The clinical material included 122 patients. They represented 1.9% of all patients diagnosed and treated with diseases of the gastrointestinal tract in the department.
Continuous variable was presented as means and standard deviation, and compared with Student’s t-test. Discrete variables were presented as numbers and percentages and compared with chi2 test with Yates correction when necessary.
Multivariate analysis was performed with Classification and Regression trees (CART) analysis.
The independent variable were chosen on the basis of the prevalence of the results. Moreover, esophageal cancer was chosen as an independent variable taken because of its importance as a cause of death.
P less than 0.05 was considered as significant.
On endoscopy it was found a wide range of macroscopic changes starting from hiatal hernia and ending with Barrett’s esophagus. Two types of complications of gastroesophageal reflux disease was distinguished – benign and malignant.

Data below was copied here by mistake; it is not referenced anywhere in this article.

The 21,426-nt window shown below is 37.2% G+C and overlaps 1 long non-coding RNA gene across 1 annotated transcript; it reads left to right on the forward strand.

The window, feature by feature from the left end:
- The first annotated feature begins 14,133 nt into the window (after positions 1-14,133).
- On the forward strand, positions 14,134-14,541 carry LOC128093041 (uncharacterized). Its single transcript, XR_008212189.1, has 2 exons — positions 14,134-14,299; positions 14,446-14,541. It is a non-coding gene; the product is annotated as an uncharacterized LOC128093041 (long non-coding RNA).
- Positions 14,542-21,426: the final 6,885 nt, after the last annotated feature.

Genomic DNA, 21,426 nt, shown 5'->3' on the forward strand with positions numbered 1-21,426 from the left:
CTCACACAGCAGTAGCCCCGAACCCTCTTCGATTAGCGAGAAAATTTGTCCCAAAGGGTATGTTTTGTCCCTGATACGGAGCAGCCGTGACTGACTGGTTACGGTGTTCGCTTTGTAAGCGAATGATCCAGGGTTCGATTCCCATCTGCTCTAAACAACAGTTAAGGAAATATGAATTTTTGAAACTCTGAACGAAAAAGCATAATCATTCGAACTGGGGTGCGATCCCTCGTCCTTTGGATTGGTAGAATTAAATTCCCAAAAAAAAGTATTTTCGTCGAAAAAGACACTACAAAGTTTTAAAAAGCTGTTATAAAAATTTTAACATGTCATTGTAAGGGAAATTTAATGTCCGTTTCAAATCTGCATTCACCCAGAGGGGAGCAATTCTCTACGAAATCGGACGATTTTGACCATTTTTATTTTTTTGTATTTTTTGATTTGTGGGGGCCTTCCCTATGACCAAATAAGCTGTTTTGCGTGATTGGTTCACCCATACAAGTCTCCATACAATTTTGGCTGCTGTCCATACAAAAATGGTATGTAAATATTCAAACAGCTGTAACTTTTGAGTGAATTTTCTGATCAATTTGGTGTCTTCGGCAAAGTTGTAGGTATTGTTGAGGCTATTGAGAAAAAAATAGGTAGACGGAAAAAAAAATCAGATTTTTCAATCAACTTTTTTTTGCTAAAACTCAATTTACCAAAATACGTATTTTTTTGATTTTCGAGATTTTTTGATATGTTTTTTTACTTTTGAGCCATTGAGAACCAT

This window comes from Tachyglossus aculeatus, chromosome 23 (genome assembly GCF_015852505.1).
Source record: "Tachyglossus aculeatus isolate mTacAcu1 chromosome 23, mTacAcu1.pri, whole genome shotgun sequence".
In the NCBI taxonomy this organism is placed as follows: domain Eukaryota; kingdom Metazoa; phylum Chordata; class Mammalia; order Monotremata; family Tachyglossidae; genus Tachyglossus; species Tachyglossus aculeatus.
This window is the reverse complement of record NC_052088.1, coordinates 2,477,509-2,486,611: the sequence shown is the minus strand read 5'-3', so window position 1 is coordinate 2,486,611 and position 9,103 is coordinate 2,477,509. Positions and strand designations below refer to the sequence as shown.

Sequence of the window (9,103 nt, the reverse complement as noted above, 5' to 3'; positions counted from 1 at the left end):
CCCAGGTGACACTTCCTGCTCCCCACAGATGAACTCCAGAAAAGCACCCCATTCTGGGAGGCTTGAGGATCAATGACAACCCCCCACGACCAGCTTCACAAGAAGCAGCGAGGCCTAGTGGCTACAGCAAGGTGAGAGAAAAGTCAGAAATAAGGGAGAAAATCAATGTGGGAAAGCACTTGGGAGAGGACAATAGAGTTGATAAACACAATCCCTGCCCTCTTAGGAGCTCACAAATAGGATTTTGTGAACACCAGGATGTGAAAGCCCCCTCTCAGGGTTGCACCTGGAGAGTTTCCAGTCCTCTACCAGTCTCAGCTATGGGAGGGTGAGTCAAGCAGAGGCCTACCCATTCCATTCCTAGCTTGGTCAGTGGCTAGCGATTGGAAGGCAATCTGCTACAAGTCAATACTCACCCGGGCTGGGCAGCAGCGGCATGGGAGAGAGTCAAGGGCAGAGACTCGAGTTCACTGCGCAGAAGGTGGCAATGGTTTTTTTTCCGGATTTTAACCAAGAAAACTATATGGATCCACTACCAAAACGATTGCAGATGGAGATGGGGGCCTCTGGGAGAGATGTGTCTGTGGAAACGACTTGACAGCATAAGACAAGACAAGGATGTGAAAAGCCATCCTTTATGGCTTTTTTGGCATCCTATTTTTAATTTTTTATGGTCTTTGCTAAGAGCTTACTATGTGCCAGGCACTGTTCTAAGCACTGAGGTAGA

The most prevalent diagnosis was hernia hiatus oesophagi (n = 41; 33.6%) and the least Barrett’s esophagus (n = 6; 4.9%).
In men the most prevalent diagnosis was adenocarcinoma (n = 22; 31.0%) and in women hiatal hernia (n = 24; 47.1%).
Hiatal hernia is related with female gender.
Near 60% patients were found to have histopathologic abnormalities. The most common finding was oesophageal cancer (n = 22; 18.0%) and the least dysplasia (n = 7; 5.7%). In men the most prevalent diagnosis was adenocarcinoma (n = 21; 29.6%) and in women esophagitis (n = 8; 11.3%) and Barrett’s esophagus (n = 8; 11.3%).